The laps were getting slower, the breaks longer. It was getting hotter. Jarrod and Dan began stopping most laps on the way up and again on the way down – not for long, but it was starting to add a lot of extra time. 55 laps x 2 x a short amount of time = finishing many hours later. I was calculating that we would finish after midnight. Could we keep riding that long? I called Jarrod and Dan together and said that we could not keep stopping twice a lap. I wasn’t sure it was going to be successful, but it was and our pace picked up again.
At one stage, when we had done about 180km of cycling and were closing in on 6000m of climbing, I asked Jarrod what his longest ride was. He replied “155km”. Everyone was stunned. I replied “not anymore”. We all laughed and just carried on.
It was getting hot. Louise went and bought ice for Jarrod to stuff into under his bib shorts above the thighs and into his sleeves. It helped him a lot. I was feeling fine, so I didn’t take any ice. The pace was relatively easy for me, and heat seems to bother me less than it does most people.
Each time we went through the booms at our “base camp” there were literally crowds of people cheering. There was a big banner supporting Jarrod that we rode under each lap. It was all very moving.
During one of the breaks, I left my bike in the sun. My Wahoo GPS got very hot. This affected the barometer and suddenly I had done about 150m less climbing than I should have, based on the laps done. I started going further down each lap to get some extra climbing, but eventually it was apparent that I was going to have to do an extra lap. Dan had also forgotten to turn off the auto pause on his GPS initially. When riding slowly up some of the steep sections, his GPS thought he had stopped! Dan’s GPS was also behind on climbing.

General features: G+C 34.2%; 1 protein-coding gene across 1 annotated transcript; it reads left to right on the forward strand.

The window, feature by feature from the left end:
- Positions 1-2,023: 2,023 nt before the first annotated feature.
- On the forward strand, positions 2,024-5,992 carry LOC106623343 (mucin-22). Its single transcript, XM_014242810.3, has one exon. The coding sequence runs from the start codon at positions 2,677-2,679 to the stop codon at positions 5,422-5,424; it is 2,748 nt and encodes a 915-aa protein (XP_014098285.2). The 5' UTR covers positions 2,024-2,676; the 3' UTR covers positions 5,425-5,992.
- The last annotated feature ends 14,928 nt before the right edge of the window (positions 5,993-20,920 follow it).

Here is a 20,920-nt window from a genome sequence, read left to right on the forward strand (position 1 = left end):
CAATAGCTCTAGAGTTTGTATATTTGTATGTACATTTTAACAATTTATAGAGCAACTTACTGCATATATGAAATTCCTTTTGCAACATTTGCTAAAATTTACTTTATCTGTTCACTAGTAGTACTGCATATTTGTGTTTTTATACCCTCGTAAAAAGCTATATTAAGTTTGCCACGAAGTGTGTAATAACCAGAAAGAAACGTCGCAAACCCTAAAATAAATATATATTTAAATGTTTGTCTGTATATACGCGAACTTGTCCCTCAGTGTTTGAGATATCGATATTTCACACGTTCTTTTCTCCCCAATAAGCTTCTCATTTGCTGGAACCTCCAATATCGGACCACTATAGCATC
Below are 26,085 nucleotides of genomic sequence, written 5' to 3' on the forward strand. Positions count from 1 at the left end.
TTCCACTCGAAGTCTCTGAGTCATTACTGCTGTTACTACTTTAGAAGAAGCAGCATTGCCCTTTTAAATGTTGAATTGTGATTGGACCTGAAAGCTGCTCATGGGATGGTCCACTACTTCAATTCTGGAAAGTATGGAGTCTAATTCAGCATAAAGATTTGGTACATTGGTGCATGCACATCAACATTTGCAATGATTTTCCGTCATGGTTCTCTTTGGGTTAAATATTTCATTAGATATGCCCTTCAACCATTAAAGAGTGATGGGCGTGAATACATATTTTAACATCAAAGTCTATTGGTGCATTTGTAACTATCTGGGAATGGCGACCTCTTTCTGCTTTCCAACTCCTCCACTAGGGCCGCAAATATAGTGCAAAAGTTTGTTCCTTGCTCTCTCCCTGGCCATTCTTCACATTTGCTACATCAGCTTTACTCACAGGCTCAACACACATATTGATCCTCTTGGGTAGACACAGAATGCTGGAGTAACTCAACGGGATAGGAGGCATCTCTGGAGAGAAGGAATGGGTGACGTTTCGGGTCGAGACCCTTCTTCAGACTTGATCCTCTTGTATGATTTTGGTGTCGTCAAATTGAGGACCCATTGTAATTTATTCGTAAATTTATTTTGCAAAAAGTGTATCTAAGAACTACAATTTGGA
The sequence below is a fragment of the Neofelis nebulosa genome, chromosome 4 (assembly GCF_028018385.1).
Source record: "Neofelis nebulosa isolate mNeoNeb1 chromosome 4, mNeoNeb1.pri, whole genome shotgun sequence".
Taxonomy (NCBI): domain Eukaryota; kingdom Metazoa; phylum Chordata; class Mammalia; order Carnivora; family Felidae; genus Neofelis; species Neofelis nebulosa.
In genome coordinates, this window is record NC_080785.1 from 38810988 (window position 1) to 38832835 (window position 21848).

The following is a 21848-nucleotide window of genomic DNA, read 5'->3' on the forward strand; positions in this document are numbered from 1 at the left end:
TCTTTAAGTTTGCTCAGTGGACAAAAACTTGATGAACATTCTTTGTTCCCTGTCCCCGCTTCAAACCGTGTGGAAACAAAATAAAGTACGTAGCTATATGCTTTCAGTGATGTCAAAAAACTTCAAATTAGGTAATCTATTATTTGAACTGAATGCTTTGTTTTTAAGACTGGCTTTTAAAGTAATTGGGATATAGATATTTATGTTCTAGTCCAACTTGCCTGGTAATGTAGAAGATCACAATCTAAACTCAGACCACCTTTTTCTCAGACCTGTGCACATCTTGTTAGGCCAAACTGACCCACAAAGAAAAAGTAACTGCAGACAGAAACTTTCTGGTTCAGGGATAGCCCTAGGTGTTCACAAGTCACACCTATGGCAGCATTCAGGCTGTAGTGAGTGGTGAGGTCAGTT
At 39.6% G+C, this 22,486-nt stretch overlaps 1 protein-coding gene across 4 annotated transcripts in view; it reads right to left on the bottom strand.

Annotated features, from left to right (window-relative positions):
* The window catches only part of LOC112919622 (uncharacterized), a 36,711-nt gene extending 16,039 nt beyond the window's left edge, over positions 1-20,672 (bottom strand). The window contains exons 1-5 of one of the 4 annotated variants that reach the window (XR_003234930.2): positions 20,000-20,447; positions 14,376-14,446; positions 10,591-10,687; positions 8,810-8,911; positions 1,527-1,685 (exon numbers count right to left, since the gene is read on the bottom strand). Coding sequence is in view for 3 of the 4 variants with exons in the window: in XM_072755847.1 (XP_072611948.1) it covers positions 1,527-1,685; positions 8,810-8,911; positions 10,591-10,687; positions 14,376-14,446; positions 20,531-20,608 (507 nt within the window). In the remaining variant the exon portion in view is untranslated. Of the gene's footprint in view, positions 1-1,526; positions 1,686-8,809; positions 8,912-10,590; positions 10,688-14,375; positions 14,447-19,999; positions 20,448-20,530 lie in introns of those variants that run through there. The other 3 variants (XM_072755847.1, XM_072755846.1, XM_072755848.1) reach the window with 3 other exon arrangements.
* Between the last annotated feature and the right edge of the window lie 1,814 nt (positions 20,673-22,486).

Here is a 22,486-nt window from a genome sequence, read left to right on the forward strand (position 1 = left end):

It got cooler and dark again. I was working on finishing between 10pm and midnight now. Our cycling friends kept coming and going. Once again, those who had done ultra endurance events, knew this was a very difficult time. We had been riding for over 24 hours with no sleep. One of the big challenges of these short laps, is that it is so easy to quit. You just pull over at the end of a lap – your car is there, your family is there, you can be home and in bed in 30 minutes.
We got to 50 laps – our last rest. I told Jarrod, that I was going to skip the rest and get my extra lap in. I was feeling good and had been riding slowly all day. I went fairly hard. We had been doing the climb in 19 to 22 minutes. I did this one under 13 minutes. I finished my extra lap and still had to wait a few minutes for Jarrod.
Jarrod had put his earphones back in. I am not sure if he had found music with a faster beat, but he was speeding up. We were at the point where we were all sure that we would make it. Dan was now also doing a catchup lap. Around 10:30 we got to the end of our final lap. We went right to the top to make sure of it. It was very quiet at the top. We congratulated each other. Dan was still a few metres short, so he was going to have to go down short way and come up to finish. Jarrod and I freewheeled down.
Jarrod’s family were there. After amazing everyone (again) by doing 21 laps herself, Louise had gone home. Dan completed his short lap and we had photos and interviews before packing up and heading home.
Reflecting back on the day, I doubt anyone else has experienced an Everest anything like that. They are generally lonely, riding for hours by yourself. This was like the celebrity version with cheering crowds and a continual stream of supporters.
An Everest is a serious undertaking. There are less than 4000 successful cycling Everestings worldwide. Generally they are attempted by people in top physical condition, and with many months of training and preparation. How did Jarrod, with less than 1 year of cycling, no specific training, only a few weeks of preparation and a body that had endured all those operations manage to do it?
There is only one answer. With pure determination and willpower. Nothing was going to stop Jarrod from finishing this. There are people who watched us finish and now know that it is possible. I hope we have inspired some to do an Everest. Others I suspect will find it far more difficult than they expect.
As I said to Jarrod and Dan a few days afterwards: “an Everest is achieved in the mind, not in the legs”